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What Is Confirmation Bias? Here’s How To Avoid It In Your Decision-Making Process

Cherry-picking facts based on what you already believe influences not only how you see the world, but your mental health too

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Should I text him?” I asked a fifth friend for the fifth time about a guy who I under zero circumstances should’ve swiped right for in the first place. The first four buds had said as much, but this last one took a different approach: “You already know what you want to do, so just do it,” he said. Of course, he was right—and I did. (Unsurprisingly, the “situationship” from that text went down in flames a few months later.)

I didn’t have the word for it at the time, but seeking out the particular dating nudge I wanted to hear is what’s known as confirmation bias, a.k.a. “the biased search for information,” according to Max Bazerman, PhD, a professor of business administration at Harvard Business School and coauthor of The Power of Experiments. I wasn’t actually looking for objective advice. If I had been, I would’ve listened to the first person who told me not to text him. I wanted someone to confirm what I already believed (or at least hoped) to be true: that a single text would somehow salvage an already flailing flirtation.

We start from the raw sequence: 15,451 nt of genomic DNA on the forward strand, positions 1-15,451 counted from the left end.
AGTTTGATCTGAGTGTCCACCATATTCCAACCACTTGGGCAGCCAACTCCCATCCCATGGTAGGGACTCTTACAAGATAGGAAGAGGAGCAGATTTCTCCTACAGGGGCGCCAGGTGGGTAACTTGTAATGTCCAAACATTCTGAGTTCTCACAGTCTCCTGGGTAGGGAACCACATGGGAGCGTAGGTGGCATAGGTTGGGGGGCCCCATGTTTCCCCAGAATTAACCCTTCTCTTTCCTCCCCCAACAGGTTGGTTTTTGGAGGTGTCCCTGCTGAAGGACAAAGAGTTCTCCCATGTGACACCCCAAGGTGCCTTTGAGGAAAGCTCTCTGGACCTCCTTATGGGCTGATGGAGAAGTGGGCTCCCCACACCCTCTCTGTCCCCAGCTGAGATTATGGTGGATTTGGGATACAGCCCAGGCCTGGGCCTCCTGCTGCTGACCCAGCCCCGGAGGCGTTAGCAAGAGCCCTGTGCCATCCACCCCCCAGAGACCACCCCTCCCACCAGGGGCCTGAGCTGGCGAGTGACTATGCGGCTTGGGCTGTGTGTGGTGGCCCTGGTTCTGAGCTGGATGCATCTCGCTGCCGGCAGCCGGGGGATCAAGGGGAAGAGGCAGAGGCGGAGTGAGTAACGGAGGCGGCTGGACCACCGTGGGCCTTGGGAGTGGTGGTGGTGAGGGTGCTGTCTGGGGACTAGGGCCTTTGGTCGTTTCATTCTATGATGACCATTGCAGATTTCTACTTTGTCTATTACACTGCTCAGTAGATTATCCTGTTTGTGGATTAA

Here’s the thing: Pretty much everyone experiences confirmation bias. Over the years, experts have called it “ubiquitous” and even a “built-in feature” of the mind. Which makes sense, as biases in general “all tend to be shortcuts that help us get through life efficiently,” says Bazerman. Think of confirmation bias as a split-second natural tendency that kicks into action “once we have a hypothesis, an idea, or a belief,” he says. It’s essentially what drives us to seek additional information that tells us we’re right and dismiss evidence to the contrary.

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